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beerNo idea how to start this post in a clever.  Basically, I’m taking this weekly challenge from WordPress’s Daily Post for something to do.  I like writing, don’t you know?

I haven’t really touched on being a Christian and drinking alcohol yet on this blog, and eventually I’m going to have to.  It’s just the nature of the beast.  I’m not going to delve into it quite yet, but I do want to talk about how I started drinking beer and why I continue.  The alcohol is largely irrelevant – except, maybe, that I have to limit my intake – to why I drink it.  I just drink it because I love it.  So, without further ado:

WHY I DRINK BEER:

1. It is delicious.  You can disagree, and you would be wrong.  If you drink alcohol, I would be willing to bet there is one beer that you can like.  Nora doesn’t really like beer – especially nothing dark or bitter – but even she loves Three Philosophers.  Beer has a flavor, a scent, a being about it that just touches the palette correctly.  It’s a beautiful thing.

2. Because Curt gave me a Corona at a campfire.  My camp friend Curt is a beer drinker.  My camp friend Rachel is a beer drinker.  I went camping with them (and another friend) in the Palisades State Park.  There is the best campsite ever there.  We had a fire going in the awesome natural stone enclosure, Curt bought Corona, I had one, it tasted delicious that night.  The beer I had before just tasted bad; that night, something flipped a switch and all the sudden I understood beer.  It took me a few more years, a few good friends, and just drinking beer to understand it but at that moment, I knew I liked beer.  It was good.

3. Beer is stable.  Smithwick’s is older than America.  Weihenstephan Brewery is nearly 1000 years old.  The world has changed so much in the time that these two breweries that I love the beer from have been around.  Countries have risen and fallen.  Peoples have disappeared.  Science has given us more effective ways of killing each other.  Religions have been created.  Wars have been fought on a global scale.  Beer has survived and thrived.  The purity laws are still in place; the spirit, and the practice, of the purity laws is still alive in well in even new breweries that are funky and fresh.  Beer is stable in an unstable world.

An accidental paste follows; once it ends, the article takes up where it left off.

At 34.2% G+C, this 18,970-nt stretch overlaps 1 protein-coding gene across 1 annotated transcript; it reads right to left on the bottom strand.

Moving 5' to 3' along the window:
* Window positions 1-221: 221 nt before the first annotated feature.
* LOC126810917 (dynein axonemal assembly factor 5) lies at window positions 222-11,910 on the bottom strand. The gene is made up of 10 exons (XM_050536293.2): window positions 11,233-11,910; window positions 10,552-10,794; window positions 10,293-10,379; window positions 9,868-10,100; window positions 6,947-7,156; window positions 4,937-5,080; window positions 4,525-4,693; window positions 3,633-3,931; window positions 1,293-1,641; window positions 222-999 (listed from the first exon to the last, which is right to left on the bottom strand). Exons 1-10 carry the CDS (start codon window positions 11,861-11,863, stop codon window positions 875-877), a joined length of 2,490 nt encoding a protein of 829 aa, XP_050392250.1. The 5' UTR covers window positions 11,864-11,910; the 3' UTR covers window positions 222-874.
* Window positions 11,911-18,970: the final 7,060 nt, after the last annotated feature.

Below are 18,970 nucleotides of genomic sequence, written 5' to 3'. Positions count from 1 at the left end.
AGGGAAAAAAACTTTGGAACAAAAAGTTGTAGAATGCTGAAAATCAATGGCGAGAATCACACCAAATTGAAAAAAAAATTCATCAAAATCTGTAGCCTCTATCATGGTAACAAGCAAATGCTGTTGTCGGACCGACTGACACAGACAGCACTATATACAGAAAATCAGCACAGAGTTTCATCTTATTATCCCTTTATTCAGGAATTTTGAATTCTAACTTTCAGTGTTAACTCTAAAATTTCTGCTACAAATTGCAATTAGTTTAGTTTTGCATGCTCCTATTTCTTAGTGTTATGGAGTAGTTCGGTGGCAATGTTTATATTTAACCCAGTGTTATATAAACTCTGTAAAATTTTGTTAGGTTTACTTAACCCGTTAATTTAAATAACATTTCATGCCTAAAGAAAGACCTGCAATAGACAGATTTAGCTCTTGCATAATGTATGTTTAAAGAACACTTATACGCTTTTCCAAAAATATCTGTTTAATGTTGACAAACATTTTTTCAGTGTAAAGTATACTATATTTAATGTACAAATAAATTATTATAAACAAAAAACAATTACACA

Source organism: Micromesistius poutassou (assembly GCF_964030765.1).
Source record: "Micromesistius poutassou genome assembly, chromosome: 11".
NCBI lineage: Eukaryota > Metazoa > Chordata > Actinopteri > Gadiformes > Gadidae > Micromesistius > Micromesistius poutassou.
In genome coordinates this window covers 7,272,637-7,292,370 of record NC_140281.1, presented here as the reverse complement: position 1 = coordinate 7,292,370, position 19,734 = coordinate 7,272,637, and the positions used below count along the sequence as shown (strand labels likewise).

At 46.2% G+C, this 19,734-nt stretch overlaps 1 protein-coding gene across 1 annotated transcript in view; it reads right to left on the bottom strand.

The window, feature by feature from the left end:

4. The Variety.  I love bourbon but I know, when I open a good bottle of bourbon, what I’m going to get.  There are subtleties and emphases in the different brands and different distilleries, but as a whole bourbon tastes like bourbon.  Beer does not follow that rule.  Even brews that follow the Bavarian Purity Law (plus yeast given that we know it exists now) can be so radically different that almost seem like different drinks.  Have a Guinness, a sour witbier, and a super-floral IPA; each is beer and yet they taste so different using the same 4 ingredients.

5. The Creativity.  Coffee Stout.  Banana Nut Brown.  Summer Shandy.  Chocolate Porter.  The letter of the Bavarian Purity Law in modern times is to use only the four ingredients: water, malt, hops, and yeast.  I believe the spirit of the law is more freeing: using only natural ingredients, with the four being necessary for it to be beer and additions to transform the taste into something more.  Don’t go crazy, “Do No Harm” as Alton Brown would say, and be honest about it.  It needs to be beer, but it can be something more.

6. Because I like to talk to people.  It is amazing how many of the world’s problem 6 guys and two pitchers of beer can fix.  It is amazing how much a father and son can grow in their relationship over a couple bottles of beer.  It is amazing how much complete strangers can find something to talk about if they are drinking beer next to each other at a bar.  Beer is universal.

7.  The Community.  Sierra Nevada is hosting Beer Camp Across America.  Basically they are inviting all the craft breweries, which means effectively all of their competition, to come pour beer with them.  Name another industry that does that.  There is a love that goes into beer and those who love making beer tend to enjoy one another.  And good beer is good beer, no matter who made it.

8. Because I can.

To beer!

– Robby

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